Meanwhile, back in Alaska. . .

The Washington Post has a front-page story about Sarah Palin which essentially provides an open mic to her Alaskan detractors in both parties. Most of the criticism seems self-serving and frivolous (which is not to deny that there may be valid non-frivolous criticisms of Palin’s approach to governing).

Let’s start with the criticism from the Dems. The Post notes that, where Palin was once on decent terms with some of them, this no longer seems to be the case. However, as the Post recognizes, Alaska Democrats are unhappy with Palin’s role as an “attack dog” (the traditional role of a vice presidential candidate) during the 2008 election. Given Palin’s effectiveness as a basher of Democrats, and her status as leading national Republican, it’s not surprising that any honeymoon between the Dems and the first term anti-establishment governor has expired.

The Democrats claim that Palin is no longer a “pragmatist.” The only evidence cited by the Post is that she has voiced support for two anti-abortion bills and a bill that would bring back the death penalty. But, as the Post acknowledges, there have been no signs that Palin is going to push any of this legislation, and one of her top aides says it’s unlikely that she will. This sounds like the same Sarah Palin who, during her debates in the campaign for governor, calmly but unabashedly took the pro-life position and after her election, for pragmatic reasons, did not push a pro-life legislative agenda.

The Post seems to attribute unhappiness with Palin on the part of Alaska Republicans to “the part she may have played in McCain’s defeat.” But no reasonable person could believe that Palin played any real role in that the rather one-sided defeat; there isn’t even any good evidence that she was a net minus to the ticket. If some Alaska Republicans blame Palin, in part, for the results in November, it’s probably because of pre-existing resentment against her.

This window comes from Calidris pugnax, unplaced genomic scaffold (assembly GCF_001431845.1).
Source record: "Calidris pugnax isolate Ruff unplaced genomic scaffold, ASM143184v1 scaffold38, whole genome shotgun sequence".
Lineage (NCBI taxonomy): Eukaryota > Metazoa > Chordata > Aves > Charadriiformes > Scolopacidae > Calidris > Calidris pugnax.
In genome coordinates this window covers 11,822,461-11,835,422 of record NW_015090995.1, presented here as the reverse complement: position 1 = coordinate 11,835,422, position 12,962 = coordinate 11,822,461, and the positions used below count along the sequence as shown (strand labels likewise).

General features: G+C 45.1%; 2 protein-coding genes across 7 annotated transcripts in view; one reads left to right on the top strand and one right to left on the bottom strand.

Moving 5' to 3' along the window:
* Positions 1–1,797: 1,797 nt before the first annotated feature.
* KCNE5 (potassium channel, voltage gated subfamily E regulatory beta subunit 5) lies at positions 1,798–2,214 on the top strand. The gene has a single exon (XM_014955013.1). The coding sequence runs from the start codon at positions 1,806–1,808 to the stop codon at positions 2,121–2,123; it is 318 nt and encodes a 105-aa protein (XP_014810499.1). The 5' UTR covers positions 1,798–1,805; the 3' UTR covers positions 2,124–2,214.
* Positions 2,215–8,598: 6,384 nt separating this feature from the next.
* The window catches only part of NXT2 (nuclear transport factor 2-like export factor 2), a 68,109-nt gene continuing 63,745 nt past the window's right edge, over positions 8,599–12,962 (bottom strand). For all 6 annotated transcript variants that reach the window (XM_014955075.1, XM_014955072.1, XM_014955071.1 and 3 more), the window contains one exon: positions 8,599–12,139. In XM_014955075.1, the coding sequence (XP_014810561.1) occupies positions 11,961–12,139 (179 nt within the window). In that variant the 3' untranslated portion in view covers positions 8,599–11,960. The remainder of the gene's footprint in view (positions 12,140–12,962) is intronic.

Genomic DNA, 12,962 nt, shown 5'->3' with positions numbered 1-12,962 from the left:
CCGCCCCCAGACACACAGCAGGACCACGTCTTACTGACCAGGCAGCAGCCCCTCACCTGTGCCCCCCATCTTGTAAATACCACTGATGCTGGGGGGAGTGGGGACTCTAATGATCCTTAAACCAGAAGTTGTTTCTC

The main criticism expressed by Republicans in the Post article is that Palin appears too focused on running for national office. But this is the standard complaint with any governor with his or her eyes on the presidency.

One “prominent GOP strategist” counsels that Palin “should try to disappear for a while and be an indisputably effective governor.” But of course, Palin now is too much of a lightning rod to an indisputably effective governor. (Everything about her will be subject to dispute from now on). Under these circumstances, it makes more sense for her to act as office holders in her position normally do — strike a balance between her status as an elected official and a player on the national scene.

The bottom line on Palin’s national prospects is, I think, this: Her positions and her persona are such that, in a “politics as usual” environment, she would find it extremely difficult to be elected president. But 2008 may mark the end, for a while, of politics as usual. If we experience a populist reaction to a broken economy (the scenario most likely to bring the Republicans back to power), there is no clear reason why Palin could not lead, and be the main beneficiary of, such a movement.
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